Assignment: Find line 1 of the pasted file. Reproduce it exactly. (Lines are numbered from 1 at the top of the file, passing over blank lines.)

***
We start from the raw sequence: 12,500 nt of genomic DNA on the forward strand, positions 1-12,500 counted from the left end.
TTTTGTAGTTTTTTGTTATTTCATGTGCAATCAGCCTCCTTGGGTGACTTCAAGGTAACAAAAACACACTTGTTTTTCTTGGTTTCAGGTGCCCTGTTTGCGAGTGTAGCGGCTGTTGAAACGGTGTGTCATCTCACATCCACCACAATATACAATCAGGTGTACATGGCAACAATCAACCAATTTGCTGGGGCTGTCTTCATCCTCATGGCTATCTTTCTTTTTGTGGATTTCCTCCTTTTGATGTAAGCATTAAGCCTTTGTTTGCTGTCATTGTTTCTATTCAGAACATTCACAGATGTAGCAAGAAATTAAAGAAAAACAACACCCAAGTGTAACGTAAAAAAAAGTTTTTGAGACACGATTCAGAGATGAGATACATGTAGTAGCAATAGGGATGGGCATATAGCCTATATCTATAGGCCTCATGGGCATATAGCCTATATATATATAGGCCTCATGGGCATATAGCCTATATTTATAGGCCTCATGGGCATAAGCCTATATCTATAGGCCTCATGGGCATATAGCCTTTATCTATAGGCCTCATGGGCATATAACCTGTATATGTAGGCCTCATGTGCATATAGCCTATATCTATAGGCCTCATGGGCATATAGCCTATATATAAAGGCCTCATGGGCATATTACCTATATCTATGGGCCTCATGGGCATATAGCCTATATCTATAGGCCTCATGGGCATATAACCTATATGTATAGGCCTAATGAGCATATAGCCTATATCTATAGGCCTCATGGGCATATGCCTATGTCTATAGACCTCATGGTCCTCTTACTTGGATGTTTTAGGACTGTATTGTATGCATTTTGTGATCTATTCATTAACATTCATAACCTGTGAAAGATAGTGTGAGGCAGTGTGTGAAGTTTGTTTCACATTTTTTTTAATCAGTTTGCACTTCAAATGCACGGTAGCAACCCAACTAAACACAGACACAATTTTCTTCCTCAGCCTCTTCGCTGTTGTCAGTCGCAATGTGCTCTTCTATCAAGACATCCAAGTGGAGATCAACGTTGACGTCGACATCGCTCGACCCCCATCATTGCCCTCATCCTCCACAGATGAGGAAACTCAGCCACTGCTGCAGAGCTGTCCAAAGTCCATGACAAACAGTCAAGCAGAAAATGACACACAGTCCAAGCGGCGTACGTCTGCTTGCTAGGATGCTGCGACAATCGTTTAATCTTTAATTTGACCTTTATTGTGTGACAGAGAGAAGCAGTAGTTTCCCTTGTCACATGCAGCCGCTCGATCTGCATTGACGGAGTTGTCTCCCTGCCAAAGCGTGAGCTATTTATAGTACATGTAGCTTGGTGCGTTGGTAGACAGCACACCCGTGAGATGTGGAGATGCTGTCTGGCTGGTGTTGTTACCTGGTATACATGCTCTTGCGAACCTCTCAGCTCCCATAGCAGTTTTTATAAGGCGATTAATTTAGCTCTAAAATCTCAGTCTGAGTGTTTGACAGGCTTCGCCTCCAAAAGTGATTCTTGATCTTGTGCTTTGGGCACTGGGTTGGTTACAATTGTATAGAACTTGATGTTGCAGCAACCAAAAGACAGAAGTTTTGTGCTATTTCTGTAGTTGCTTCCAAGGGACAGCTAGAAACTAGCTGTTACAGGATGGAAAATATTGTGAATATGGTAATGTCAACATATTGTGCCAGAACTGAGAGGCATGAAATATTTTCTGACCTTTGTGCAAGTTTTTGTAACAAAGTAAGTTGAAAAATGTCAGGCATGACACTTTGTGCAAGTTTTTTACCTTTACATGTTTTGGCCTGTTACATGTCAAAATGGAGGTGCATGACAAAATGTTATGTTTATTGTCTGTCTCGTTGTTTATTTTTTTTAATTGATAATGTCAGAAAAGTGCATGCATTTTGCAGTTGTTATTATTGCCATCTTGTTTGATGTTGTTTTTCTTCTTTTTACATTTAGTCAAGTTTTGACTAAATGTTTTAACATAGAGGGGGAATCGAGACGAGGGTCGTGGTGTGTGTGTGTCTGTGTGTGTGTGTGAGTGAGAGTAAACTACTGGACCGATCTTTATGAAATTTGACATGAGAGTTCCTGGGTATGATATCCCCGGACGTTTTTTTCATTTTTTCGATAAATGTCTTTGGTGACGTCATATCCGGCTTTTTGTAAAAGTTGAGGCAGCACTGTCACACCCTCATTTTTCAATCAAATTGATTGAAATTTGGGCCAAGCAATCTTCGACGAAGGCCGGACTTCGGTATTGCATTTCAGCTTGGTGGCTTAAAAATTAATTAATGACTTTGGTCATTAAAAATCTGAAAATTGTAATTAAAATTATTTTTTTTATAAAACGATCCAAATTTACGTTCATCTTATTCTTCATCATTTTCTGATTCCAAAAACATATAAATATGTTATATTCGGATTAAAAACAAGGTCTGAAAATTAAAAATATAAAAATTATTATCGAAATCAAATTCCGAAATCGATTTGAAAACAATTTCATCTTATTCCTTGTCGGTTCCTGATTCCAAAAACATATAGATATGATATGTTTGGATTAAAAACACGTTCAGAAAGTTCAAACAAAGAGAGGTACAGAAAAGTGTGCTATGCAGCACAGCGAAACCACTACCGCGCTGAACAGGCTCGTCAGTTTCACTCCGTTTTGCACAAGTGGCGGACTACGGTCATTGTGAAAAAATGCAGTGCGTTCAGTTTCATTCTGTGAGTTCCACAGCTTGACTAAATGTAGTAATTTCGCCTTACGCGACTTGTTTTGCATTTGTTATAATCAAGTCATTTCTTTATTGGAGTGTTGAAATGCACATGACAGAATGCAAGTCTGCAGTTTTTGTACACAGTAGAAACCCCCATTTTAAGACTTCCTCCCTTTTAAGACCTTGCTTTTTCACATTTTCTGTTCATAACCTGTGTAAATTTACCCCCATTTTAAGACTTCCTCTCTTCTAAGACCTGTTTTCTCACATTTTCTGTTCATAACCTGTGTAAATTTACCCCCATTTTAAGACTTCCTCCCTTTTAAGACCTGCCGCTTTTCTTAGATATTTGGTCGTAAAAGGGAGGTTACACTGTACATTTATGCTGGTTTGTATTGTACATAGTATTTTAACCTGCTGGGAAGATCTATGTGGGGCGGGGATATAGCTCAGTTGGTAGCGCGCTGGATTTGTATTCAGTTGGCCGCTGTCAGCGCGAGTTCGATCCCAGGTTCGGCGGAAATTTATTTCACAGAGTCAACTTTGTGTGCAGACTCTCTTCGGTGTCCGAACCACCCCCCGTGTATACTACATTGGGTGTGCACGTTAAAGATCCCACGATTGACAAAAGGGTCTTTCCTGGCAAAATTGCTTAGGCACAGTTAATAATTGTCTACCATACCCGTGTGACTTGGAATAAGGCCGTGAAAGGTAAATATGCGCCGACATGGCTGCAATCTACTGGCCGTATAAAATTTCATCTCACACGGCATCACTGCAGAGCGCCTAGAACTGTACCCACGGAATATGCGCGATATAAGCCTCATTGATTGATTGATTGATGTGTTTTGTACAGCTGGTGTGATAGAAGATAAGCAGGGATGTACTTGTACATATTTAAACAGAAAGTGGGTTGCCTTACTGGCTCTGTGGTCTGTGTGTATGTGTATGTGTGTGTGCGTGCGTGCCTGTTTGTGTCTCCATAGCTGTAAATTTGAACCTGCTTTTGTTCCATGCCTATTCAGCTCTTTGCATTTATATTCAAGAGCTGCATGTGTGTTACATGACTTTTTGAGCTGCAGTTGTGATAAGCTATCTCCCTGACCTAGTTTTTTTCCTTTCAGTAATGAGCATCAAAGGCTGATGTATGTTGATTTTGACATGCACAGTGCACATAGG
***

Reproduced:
We start from the raw sequence: 12,500 nt of genomic DNA on the forward strand, positions 1-12,500 counted from the left end.